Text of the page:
Taking the Veil: A Ritual in Black and White

By Bryttany Gerlisky on October 12, 2013

As a generation rot by divorce, it is easy easy to have doubts in marriage. What does marriage mean to me? Joint bank accounts, insurance benefits, religious passage and children. When I was younger the answer would have been, 'love”. Well, why shouldn't it still mean love? Despite the failures of marriage across the country and the denial of people's rights, legally, to this right of passage- why can't we make marriage about respect, love and commitment again? On October 4, 2013 in 621 Art Annex at Railroad Square, Florida State University's own Art Nuns are bringing the compassion of marriage back: by marrying themselves.

Lindsey Monteiro and other Art Nuns donned face paint for the rituals

Photo by Author

 The Art Nuns, a group of FSU art students, opened their performance piece with individual ceremonies for each of the Nuns. Each one recited their vows towards the audience and then turned around to look at themselves in the alter made of mirrors to seal the commitment with a kiss. After each left their lipstick marks on the mirror they walked over to the wall to the audiences left and hung up their vows, then they disappeared behind the alter, one by one, and emerged in black with their habits on. After the ceremony they walked around Rail Road Square and returned to 621's annex and opened up the chapel for the audience to take the ultimate commitment to themselves.

The Art Nuns did more than perform a deep, self aware, intimate piece, they created an atmosphere inside of the annex that swept up all who entered and transformed the space from an art piece to a memorable experience  for all. It is one thing to say the their unconventional way of “blessing” participants was  unlike any other and another to say that the ceremonies of audiences members connected viewers to artists, but the overall effect varied from person to person and left students with varying feelings. Some students, such as Carlos Kempff and Xatherine Gonzalez, became so captivated by the performance that they joined in and began to circle and bless people after their marriages as well. “I think it's necessary,” said Carlos, “a marriage of one's creative self to one's self.” And others were just happy to watch. Fellow FSU student Karson Kutz said, “The atmosphere was very encapsulating, very real. They created a real sense of community tonight.”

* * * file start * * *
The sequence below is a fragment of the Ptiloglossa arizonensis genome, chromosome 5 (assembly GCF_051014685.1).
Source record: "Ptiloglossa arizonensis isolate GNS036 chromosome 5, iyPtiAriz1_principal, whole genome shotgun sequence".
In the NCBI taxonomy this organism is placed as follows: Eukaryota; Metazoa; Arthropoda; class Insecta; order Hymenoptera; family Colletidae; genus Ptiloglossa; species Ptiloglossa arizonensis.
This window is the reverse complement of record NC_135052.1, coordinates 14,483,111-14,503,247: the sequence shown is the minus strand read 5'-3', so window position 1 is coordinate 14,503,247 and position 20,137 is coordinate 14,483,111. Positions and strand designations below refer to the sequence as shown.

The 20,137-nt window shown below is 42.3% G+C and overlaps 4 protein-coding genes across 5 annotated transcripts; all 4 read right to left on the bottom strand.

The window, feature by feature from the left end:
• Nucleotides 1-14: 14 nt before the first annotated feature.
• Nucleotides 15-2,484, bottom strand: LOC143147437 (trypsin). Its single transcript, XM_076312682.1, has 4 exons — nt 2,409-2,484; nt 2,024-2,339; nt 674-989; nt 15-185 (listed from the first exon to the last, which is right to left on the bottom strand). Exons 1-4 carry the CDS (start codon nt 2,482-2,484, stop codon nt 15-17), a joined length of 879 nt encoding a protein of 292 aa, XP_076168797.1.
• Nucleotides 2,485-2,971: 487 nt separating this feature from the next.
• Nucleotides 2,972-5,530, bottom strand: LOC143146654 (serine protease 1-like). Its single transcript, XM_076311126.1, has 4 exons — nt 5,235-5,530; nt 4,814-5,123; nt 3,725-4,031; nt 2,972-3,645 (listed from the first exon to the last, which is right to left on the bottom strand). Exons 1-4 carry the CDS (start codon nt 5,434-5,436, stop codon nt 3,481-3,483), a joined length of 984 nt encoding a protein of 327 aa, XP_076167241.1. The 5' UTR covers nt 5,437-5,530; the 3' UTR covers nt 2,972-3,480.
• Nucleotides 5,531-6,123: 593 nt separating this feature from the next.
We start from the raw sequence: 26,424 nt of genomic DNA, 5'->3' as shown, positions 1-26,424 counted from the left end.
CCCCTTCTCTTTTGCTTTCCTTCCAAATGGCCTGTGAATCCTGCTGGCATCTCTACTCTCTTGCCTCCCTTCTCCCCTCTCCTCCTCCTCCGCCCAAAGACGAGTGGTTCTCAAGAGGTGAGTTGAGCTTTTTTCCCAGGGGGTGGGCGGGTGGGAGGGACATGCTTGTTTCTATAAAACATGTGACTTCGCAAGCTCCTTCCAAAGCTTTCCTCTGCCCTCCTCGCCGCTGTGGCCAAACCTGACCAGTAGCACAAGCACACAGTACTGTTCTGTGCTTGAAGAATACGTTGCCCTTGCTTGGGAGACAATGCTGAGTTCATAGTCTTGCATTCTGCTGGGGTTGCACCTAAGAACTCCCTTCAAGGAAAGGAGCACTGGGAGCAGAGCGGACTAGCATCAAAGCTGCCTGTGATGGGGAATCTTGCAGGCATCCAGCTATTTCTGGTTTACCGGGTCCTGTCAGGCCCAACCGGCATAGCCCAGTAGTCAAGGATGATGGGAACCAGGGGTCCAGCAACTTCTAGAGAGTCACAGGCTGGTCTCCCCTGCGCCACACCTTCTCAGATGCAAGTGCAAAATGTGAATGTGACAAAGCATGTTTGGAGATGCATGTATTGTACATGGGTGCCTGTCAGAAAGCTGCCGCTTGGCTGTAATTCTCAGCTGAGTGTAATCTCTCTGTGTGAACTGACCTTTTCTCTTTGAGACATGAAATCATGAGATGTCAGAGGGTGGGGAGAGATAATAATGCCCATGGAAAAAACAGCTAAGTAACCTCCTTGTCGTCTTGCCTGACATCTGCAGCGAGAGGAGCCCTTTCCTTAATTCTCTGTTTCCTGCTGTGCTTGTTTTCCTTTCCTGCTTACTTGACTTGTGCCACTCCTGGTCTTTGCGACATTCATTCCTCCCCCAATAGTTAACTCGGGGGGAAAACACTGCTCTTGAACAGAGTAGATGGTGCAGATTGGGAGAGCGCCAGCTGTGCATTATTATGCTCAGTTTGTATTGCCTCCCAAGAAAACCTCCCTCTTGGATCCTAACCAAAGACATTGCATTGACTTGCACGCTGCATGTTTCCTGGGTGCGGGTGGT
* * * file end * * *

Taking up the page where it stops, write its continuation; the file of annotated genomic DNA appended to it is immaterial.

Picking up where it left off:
Photo by Author

It was a surreal adventure for the Nuns, too. After months of  collaborating with each other, as growing artists, and finding a vision to make uniquely their own, that accurately represents what they want the Art Nuns to be, they worked hours on hours to make their ideas come to life  and it all came and went in three hours. “We've been preparing since summer. There has been a lot of build up, a lot of anticipation, and we are very happy with the turn out. We are so happy people are taking it as seriously as it should be taken. It's very fulfilling to see this come together.” said Art Nun junior, Lindsey Monteiro. “Being apart of the Art Nuns has helped me become whole. It's helped me realize that there is a difference between spirituality and religion, and I'm open to the idea that two are not tied together.”

This performance was definitely one to remember, whether you joined in or simple watched. Needless to say, everyone is awaiting the next appearance of the Art Nuns.

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